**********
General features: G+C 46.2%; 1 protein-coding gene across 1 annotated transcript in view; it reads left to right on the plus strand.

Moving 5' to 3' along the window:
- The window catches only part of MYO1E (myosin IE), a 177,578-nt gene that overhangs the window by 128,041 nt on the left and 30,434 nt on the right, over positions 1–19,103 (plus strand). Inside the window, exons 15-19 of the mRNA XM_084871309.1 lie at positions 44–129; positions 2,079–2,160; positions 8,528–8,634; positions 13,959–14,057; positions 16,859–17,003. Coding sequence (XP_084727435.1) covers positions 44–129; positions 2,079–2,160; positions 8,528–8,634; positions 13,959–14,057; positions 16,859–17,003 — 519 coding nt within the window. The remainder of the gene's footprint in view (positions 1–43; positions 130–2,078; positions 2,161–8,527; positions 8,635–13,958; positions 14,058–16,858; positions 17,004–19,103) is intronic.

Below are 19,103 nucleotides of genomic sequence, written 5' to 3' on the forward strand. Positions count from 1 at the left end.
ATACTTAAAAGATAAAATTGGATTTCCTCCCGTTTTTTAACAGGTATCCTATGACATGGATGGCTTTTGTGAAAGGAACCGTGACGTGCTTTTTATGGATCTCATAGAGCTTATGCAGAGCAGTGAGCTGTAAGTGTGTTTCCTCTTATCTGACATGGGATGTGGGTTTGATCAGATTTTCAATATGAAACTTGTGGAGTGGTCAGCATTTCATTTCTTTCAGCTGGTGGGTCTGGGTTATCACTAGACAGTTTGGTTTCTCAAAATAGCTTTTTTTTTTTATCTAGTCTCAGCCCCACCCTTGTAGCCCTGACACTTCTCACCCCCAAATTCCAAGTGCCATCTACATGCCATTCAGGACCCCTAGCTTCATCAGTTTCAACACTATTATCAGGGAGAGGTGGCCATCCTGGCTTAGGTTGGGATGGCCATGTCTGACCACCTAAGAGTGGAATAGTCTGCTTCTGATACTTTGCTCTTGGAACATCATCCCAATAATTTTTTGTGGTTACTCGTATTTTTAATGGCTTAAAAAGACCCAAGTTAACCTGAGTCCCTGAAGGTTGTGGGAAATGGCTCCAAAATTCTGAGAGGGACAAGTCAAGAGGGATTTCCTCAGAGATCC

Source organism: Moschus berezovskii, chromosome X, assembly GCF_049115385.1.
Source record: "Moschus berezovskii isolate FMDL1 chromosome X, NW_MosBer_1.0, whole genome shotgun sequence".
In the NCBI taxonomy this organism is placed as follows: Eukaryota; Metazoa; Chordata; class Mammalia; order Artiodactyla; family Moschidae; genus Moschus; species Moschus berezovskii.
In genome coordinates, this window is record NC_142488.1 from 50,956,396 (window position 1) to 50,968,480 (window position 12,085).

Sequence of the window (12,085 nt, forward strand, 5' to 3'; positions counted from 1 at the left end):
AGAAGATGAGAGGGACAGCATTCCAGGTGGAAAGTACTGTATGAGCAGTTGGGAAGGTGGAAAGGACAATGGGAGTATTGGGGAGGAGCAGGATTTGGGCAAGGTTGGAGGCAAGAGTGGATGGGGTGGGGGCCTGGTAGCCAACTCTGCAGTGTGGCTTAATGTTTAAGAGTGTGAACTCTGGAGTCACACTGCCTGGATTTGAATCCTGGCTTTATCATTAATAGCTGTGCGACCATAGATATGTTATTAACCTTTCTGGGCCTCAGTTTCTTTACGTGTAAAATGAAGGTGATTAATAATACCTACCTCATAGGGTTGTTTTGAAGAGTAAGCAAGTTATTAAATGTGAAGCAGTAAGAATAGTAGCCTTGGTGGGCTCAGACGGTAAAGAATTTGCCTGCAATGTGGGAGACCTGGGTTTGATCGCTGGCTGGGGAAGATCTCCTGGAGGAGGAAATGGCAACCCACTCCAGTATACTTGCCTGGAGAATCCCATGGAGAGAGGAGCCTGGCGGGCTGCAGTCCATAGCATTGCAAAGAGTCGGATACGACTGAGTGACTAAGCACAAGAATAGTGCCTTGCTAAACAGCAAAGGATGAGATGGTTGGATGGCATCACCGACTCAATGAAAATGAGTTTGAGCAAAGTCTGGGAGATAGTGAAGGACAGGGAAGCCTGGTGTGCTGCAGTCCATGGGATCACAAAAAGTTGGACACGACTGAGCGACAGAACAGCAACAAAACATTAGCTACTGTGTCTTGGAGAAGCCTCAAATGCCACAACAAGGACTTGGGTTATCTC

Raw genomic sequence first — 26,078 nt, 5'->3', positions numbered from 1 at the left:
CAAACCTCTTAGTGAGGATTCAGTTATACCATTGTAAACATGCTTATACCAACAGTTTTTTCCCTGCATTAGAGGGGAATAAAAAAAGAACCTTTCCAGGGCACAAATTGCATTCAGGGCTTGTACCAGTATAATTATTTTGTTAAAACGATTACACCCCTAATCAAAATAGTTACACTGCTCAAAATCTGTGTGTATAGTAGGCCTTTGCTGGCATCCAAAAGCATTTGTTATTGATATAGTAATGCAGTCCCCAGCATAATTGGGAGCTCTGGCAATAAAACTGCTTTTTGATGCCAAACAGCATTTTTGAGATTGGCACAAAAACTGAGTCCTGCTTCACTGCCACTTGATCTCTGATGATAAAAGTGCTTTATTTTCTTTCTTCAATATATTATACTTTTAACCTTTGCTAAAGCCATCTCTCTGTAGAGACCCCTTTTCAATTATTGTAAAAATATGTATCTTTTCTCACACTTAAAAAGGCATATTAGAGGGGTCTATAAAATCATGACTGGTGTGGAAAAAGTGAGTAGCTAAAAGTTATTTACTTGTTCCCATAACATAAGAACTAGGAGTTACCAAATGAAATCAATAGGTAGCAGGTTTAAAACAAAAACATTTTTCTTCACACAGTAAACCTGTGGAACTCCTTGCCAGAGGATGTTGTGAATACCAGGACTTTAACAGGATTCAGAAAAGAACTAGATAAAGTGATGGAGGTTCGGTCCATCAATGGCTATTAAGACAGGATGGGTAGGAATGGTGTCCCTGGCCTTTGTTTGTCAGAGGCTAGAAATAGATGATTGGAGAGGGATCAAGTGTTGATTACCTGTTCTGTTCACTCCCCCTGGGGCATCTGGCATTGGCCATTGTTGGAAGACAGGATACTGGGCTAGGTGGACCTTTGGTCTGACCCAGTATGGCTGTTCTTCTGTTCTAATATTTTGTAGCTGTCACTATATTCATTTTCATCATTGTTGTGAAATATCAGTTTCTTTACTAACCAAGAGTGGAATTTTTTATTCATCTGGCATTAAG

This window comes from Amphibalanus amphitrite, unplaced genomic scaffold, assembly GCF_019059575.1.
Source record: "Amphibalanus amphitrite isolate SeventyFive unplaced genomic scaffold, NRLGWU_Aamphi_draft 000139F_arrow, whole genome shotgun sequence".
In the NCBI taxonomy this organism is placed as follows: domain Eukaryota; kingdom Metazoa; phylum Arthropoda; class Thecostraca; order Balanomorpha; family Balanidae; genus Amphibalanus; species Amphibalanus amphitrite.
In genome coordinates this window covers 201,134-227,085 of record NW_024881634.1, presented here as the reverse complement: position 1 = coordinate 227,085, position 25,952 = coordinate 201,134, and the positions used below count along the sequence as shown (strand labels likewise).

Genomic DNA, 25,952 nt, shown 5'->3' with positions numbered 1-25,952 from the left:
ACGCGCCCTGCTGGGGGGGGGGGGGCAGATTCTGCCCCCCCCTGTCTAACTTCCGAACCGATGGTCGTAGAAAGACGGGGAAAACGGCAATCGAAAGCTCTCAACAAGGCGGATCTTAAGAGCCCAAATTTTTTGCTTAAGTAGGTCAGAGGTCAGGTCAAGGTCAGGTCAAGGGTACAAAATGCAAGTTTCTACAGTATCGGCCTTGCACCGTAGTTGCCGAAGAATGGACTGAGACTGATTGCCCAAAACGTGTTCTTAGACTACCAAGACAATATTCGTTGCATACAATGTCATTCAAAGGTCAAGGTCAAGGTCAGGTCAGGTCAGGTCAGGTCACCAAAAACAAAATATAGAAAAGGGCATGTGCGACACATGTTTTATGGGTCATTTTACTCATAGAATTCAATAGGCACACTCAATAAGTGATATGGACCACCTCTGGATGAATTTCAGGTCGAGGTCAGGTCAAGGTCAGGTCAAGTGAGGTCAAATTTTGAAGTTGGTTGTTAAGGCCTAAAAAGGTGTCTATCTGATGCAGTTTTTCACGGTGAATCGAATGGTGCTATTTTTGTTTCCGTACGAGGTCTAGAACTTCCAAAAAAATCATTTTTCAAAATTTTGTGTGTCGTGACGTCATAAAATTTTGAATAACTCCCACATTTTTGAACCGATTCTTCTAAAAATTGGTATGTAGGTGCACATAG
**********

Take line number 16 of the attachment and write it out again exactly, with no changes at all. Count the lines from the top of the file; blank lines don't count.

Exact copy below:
In the NCBI taxonomy this organism is placed as follows: domain Eukaryota; kingdom Metazoa; phylum Arthropoda; class Thecostraca; order Balanomorpha; family Balanidae; genus Amphibalanus; species Amphibalanus amphitrite.